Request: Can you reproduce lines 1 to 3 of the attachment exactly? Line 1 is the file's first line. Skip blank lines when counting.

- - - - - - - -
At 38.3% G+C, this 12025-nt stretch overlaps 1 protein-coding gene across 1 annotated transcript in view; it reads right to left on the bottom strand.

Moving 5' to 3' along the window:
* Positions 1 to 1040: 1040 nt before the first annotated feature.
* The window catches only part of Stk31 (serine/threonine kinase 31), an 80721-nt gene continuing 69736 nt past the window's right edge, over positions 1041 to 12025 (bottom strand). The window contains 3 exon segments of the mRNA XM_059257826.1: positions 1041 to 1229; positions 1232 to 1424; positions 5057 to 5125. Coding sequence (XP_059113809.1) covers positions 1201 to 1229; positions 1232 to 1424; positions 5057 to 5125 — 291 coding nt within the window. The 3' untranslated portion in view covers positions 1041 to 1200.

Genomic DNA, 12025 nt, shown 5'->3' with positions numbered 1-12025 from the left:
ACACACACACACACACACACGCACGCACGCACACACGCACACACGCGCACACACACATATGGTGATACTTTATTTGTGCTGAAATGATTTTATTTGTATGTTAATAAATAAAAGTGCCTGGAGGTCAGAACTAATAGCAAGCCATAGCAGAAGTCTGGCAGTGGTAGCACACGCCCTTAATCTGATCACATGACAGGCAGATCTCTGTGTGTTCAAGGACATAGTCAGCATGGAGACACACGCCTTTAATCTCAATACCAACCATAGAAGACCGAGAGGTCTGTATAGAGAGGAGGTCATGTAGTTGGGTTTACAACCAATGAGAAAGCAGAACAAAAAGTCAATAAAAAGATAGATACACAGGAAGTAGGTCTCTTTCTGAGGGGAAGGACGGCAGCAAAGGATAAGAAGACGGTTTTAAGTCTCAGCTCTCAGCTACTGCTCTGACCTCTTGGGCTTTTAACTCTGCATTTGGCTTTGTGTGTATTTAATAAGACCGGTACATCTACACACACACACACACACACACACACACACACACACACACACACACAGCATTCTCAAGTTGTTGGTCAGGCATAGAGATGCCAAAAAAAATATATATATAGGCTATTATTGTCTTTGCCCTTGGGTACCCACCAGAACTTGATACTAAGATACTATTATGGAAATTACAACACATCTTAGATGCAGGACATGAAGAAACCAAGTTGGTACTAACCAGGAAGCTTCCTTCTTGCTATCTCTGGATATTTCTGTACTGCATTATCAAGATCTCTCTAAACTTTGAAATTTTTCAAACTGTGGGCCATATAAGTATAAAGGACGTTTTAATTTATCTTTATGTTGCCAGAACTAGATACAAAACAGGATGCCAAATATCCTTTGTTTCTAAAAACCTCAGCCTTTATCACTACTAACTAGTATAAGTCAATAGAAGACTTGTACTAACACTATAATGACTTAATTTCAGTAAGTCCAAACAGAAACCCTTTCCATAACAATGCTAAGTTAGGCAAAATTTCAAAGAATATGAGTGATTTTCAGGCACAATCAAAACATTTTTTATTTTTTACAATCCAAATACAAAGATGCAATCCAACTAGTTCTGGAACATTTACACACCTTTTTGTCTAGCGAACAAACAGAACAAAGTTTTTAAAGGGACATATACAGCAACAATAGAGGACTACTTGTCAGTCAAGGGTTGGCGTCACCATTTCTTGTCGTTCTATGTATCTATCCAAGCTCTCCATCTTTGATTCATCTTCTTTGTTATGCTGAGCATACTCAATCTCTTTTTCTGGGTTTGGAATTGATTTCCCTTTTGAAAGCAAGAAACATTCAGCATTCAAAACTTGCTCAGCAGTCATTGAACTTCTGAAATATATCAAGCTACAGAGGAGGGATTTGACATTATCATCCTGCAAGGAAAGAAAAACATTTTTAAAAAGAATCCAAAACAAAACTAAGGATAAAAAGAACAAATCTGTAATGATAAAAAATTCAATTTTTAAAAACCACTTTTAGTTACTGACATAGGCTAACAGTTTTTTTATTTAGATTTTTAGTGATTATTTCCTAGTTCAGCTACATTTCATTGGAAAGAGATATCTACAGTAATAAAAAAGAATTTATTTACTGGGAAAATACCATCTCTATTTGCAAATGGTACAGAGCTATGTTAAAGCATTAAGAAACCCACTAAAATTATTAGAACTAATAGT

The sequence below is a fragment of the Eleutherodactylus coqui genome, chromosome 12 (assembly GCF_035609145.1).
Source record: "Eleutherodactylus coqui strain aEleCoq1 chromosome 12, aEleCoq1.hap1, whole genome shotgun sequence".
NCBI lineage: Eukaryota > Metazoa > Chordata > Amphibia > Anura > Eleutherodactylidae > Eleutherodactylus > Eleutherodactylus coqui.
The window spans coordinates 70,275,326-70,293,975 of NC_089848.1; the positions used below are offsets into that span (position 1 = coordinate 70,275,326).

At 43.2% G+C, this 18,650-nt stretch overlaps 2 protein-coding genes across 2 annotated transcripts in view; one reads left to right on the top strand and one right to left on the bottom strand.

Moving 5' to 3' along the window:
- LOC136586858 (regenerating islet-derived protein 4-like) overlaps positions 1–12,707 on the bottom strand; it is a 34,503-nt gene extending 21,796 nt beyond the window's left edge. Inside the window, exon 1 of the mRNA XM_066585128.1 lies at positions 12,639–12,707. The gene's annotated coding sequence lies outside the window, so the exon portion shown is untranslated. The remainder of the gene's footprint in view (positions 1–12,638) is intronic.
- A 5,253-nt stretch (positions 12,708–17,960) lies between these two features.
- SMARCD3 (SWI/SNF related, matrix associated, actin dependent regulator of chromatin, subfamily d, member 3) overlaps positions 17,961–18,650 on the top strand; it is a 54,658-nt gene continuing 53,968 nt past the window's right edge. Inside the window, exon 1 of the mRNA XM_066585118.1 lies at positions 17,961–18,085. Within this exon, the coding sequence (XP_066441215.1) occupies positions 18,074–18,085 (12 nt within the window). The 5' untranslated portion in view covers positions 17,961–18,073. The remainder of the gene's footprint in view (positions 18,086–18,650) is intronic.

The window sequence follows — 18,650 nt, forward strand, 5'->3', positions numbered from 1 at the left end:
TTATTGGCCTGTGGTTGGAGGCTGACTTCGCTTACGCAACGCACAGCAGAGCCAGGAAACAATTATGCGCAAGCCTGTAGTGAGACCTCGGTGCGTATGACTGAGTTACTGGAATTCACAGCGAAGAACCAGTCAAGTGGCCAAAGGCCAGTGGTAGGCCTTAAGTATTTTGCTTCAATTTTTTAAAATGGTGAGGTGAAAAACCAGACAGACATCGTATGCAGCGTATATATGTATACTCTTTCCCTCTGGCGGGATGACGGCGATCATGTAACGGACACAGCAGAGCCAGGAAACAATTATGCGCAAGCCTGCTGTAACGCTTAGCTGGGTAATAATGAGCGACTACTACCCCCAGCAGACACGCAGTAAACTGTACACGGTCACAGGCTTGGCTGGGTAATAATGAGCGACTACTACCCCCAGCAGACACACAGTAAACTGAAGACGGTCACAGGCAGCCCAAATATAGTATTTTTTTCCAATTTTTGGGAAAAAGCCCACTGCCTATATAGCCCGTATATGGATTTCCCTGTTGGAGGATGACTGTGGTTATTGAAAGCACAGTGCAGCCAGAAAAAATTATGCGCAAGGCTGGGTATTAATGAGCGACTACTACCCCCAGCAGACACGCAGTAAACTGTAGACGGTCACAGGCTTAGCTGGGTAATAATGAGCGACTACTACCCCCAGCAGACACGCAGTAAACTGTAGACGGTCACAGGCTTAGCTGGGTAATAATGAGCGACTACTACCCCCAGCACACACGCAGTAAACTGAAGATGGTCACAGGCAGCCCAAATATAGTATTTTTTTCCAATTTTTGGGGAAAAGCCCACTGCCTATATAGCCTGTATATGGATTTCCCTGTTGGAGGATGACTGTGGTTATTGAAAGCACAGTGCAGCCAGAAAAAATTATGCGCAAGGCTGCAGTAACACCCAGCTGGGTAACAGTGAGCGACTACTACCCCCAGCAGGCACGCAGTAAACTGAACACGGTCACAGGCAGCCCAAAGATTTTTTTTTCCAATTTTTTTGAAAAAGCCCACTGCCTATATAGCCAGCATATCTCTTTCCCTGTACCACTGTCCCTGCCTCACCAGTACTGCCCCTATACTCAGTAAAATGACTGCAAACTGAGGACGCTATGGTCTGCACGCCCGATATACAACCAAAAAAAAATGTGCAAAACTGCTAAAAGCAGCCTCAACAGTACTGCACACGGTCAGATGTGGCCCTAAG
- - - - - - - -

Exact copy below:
At 38.3% G+C, this 12025-nt stretch overlaps 1 protein-coding gene across 1 annotated transcript in view; it reads right to left on the bottom strand.

Moving 5' to 3' along the window:
* Positions 1 to 1040: 1040 nt before the first annotated feature.